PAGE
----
Sunday, August 5, 2012

The Hopkinton Museum, Part 2

The man tending the Hopkinton town museum on Sunday afternoon took me outside to see the two other exhibit spaces. There were exhibits inside this small building which looked interesting, but he discovered he had no key. I don't know who that ugly woman was with her headless husband:

And then he took me to the Museum Annex, a separate space filled with wonderful old memories from the town's past, especially farming implements, an old saddle and a horse drawn fire wagon:

That big, barrel shaped thing in the above photo was identified as a grain fanning mill. I have one of them in the hayloft of my barn which still has the original ornate paint and decorations. I wonder if the museum would like another:

I would never have figured this out if it weren't for the sign. It was a concrete block mold which produced, with much time and effort, one block at a time. I found this especially amazing because I sell concrete block for a living:

A very old washing machine and wringer:

A one row corn seed planter:

A horse drawn fire apparatus, apparently a hand pumper. I think that sign says it was last used in 1927 and it was no doubt quite outdated even then. I don't imagine it was really much help for putting out fires:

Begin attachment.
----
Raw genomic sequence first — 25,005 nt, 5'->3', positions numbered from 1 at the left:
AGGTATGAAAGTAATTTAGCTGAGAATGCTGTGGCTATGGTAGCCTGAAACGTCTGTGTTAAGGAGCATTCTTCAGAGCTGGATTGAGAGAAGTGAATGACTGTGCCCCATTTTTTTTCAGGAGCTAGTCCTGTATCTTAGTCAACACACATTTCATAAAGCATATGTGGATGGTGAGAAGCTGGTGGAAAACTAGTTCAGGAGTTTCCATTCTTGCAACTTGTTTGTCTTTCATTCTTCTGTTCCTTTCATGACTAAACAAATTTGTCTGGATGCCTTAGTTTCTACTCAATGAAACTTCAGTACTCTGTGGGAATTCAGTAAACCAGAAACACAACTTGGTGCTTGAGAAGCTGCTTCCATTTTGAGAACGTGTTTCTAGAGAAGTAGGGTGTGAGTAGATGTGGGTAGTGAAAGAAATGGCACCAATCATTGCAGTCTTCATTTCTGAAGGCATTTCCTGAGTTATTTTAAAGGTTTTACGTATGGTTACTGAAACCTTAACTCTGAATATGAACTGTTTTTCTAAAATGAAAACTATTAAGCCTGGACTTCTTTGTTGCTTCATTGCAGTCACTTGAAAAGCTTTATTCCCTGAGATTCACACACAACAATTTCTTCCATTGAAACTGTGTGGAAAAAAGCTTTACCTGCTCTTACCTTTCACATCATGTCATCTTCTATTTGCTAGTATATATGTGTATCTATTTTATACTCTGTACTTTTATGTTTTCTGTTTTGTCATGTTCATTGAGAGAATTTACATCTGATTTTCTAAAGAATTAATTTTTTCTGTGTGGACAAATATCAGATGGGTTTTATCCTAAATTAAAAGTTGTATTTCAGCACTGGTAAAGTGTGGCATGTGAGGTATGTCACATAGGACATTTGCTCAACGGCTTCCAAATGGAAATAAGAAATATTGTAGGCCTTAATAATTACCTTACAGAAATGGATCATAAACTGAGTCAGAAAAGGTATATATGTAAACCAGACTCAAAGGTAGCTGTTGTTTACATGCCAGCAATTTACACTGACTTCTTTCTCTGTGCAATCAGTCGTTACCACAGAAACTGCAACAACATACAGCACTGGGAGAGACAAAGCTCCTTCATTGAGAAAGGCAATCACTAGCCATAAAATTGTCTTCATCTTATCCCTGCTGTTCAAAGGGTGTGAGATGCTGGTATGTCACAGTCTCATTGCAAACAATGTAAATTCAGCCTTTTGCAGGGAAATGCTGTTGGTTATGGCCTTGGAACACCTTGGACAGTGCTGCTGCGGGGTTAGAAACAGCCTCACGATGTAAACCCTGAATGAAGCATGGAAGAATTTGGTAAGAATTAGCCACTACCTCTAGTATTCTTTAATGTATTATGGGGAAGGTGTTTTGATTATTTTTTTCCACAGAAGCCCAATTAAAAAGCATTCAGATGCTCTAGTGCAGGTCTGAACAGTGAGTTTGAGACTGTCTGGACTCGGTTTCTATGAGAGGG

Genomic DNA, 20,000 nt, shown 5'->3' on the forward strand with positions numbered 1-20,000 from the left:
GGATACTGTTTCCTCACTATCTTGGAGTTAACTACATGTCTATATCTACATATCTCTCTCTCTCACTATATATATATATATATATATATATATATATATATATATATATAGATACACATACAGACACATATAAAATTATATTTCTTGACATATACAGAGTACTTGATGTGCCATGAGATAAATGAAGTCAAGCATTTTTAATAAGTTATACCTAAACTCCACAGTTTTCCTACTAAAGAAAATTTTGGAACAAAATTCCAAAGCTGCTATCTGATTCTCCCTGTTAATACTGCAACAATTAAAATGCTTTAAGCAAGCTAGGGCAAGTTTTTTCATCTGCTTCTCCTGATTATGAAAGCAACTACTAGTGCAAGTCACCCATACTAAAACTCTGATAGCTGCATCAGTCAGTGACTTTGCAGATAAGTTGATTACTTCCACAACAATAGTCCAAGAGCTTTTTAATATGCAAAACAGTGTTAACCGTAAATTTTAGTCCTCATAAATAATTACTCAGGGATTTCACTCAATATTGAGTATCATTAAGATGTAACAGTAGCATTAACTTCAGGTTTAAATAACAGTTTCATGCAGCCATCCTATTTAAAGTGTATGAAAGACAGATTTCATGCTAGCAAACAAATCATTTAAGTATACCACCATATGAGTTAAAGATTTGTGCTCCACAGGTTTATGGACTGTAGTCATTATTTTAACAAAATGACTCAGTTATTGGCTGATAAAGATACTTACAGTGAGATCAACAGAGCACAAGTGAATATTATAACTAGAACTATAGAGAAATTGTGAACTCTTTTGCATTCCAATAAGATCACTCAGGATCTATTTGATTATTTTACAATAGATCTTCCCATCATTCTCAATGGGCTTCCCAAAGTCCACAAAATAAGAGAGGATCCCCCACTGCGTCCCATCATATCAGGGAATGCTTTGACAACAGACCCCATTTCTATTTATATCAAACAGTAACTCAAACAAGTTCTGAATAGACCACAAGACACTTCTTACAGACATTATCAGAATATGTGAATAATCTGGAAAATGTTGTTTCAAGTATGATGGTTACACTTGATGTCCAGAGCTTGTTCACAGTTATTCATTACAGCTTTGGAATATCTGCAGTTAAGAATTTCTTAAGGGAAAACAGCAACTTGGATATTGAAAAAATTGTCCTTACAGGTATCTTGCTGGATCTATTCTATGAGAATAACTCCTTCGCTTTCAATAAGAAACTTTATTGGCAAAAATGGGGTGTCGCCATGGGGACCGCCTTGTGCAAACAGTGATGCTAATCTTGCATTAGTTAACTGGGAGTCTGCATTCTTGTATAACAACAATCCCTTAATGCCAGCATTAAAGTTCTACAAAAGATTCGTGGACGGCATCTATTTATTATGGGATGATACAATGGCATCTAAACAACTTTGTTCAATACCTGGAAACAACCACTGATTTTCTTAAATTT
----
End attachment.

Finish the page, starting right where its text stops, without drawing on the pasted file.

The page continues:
An antique grinding wheel for sharpening tools, knives, axes, etc:

I thanked the man who'd led me through the exhibits and left the museum just as a motorcyclist arrived to take a tour also. He, like me, said he'd been trying to find the museum open for a long time and was assured they'd stay open for him to see everything. Then I walked around the village green, looking at the other buildings such as the First Congregational Church:

The village green was shady and inviting, but no one was using it. It'd be buzzing with activity in another two weeks when the Hopkinton Summer Festival would be held:

The Town Court:

And this historical marker which said, "BRITISH RAID. In Feb.1814, British troops raided this village, seizing 300 barrels of flour of U.S. gov. and stored in barns of Col. Hopkins near brook." 
I have read that the British soldiers took about half the flour, all they could carry in their sleighs, and about 20 firearms. Some muskets were saved by being hidden in beds where residents were pretending to be sleeping. It was noted that the soldiers were gentlemen in every way - except, of course, for taking the town's flour and firearms:

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